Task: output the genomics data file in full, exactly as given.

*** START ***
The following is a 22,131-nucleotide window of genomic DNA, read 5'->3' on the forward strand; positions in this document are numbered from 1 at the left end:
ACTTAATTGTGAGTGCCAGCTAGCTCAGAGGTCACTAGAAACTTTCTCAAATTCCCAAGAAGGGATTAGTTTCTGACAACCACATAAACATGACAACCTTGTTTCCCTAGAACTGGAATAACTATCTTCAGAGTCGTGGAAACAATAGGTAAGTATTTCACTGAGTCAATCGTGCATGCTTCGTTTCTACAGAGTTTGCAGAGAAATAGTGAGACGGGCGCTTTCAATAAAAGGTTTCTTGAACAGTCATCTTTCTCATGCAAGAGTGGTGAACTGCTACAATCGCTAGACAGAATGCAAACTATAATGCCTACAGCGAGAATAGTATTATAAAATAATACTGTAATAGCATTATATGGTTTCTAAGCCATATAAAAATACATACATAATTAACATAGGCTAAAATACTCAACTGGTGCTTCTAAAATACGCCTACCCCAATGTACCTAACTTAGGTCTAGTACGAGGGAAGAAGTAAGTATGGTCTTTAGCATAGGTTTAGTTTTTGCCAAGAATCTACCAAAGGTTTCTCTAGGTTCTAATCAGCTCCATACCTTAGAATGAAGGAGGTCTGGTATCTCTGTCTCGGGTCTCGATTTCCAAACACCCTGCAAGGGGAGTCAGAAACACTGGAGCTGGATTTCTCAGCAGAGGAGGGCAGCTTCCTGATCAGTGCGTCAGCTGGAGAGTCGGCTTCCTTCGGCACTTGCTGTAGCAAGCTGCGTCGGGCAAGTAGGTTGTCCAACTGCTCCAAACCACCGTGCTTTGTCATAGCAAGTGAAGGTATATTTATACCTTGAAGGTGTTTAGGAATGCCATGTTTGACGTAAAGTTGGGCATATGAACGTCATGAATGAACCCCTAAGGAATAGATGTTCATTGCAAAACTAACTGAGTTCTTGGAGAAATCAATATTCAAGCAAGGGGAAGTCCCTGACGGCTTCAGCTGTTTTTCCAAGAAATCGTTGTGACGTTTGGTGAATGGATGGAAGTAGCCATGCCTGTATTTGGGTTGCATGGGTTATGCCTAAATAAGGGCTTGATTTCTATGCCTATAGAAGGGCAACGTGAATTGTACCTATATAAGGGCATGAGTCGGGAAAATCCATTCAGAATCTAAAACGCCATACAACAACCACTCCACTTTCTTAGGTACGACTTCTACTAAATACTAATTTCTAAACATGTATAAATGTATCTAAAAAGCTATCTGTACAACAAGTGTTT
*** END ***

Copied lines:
The following is a 22,131-nucleotide window of genomic DNA, read 5'->3' on the forward strand; positions in this document are numbered from 1 at the left end:
ACTTAATTGTGAGTGCCAGCTAGCTCAGAGGTCACTAGAAACTTTCTCAAATTCCCAAGAAGGGATTAGTTTCTGACAACCACATAAACATGACAACCTTGTTTCCCTAGAACTGGAATAACTATCTTCAGAGTCGTGGAAACAATAGGTAAGTATTTCACTGAGTCAATCGTGCATGCTTCGTTTCTACAGAGTTTGCAGAGAAATAGTGAGACGGGCGCTTTCAATAAAAGGTTTCTTGAACAGTCATCTTTCTCATGCAAGAGTGGTGAACTGCTACAATCGCTAGACAGAATGCAAACTATAATGCCTACAGCGAGAATAGTATTATAAAATAATACTGTAATAGCATTATATGGTTTCTAAGCCATATAAAAATACATACATAATTAACATAGGCTAAAATACTCAACTGGTGCTTCTAAAATACGCCTACCCCAATGTACCTAACTTAGGTCTAGTACGAGGGAAGAAGTAAGTATGGTCTTTAGCATAGGTTTAGTTTTTGCCAAGAATCTACCAAAGGTTTCTCTAGGTTCTAATCAGCTCCATACCTTAGAATGAAGGAGGTCTGGTATCTCTGTCTCGGGTCTCGATTTCCAAACACCCTGCAAGGGGAGTCAGAAACACTGGAGCTGGATTTCTCAGCAGAGGAGGGCAGCTTCCTGATCAGTGCGTCAGCTGGAGAGTCGGCTTCCTTCGGCACTTGCTGTAGCAAGCTGCGTCGGGCAAGTAGGTTGTCCAACTGCTCCAAACCACCGTGCTTTGTCATAGCAAGTGAAGGTATATTTATACCTTGAAGGTGTTTAGGAATGCCATGTTTGACGTAAAGTTGGGCATATGAACGTCATGAATGAACCCCTAAGGAATAGATGTTCATTGCAAAACTAACTGAGTTCTTGGAGAAATCAATATTCAAGCAAGGGGAAGTCCCTGACGGCTTCAGCTGTTTTTCCAAGAAATCGTTGTGACGTTTGGTGAATGGATGGAAGTAGCCATGCCTGTATTTGGGTTGCATGGGTTATGCCTAAATAAGGGCTTGATTTCTATGCCTATAGAAGGGCAACGTGAATTGTACCTATATAAGGGCATGAGTCGGGAAAATCCATTCAGAATCTAAAACGCCATACAACAACCACTCCACTTTCTTAGGTACGACTTCTACTAAATACTAATTTCTAAACATGTATAAATGTATCTAAAAAGCTATCTGTACAACAAGTGTTT